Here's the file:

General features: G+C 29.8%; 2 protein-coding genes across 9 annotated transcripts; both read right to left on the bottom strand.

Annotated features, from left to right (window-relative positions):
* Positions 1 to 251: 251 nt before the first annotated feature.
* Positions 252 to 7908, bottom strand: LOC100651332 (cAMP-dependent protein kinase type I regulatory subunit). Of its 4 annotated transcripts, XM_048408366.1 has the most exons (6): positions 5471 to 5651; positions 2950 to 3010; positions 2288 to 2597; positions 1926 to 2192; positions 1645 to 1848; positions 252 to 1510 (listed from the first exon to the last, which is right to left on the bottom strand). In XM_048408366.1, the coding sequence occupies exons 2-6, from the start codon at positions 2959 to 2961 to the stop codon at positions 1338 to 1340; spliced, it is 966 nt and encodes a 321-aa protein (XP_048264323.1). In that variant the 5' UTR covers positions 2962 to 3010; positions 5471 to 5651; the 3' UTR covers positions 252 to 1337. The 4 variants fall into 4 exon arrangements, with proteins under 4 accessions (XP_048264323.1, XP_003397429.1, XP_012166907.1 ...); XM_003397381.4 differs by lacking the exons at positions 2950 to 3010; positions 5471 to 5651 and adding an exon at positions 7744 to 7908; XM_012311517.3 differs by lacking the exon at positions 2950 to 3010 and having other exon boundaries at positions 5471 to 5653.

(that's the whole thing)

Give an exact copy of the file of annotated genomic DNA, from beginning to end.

General features: G+C 29.8%; 2 protein-coding genes across 9 annotated transcripts; both read right to left on the bottom strand.

Annotated features, from left to right (window-relative positions):
* Positions 1 to 251: 251 nt before the first annotated feature.
* Positions 252 to 7908, bottom strand: LOC100651332 (cAMP-dependent protein kinase type I regulatory subunit). Of its 4 annotated transcripts, XM_048408366.1 has the most exons (6): positions 5471 to 5651; positions 2950 to 3010; positions 2288 to 2597; positions 1926 to 2192; positions 1645 to 1848; positions 252 to 1510 (listed from the first exon to the last, which is right to left on the bottom strand). In XM_048408366.1, the coding sequence occupies exons 2-6, from the start codon at positions 2959 to 2961 to the stop codon at positions 1338 to 1340; spliced, it is 966 nt and encodes a 321-aa protein (XP_048264323.1). In that variant the 5' UTR covers positions 2962 to 3010; positions 5471 to 5651; the 3' UTR covers positions 252 to 1337. The 4 variants fall into 4 exon arrangements, with proteins under 4 accessions (XP_048264323.1, XP_003397429.1, XP_012166907.1 ...); XM_003397381.4 differs by lacking the exons at positions 2950 to 3010; positions 5471 to 5651 and adding an exon at positions 7744 to 7908; XM_012311517.3 differs by lacking the exon at positions 2950 to 3010 and having other exon boundaries at positions 5471 to 5653.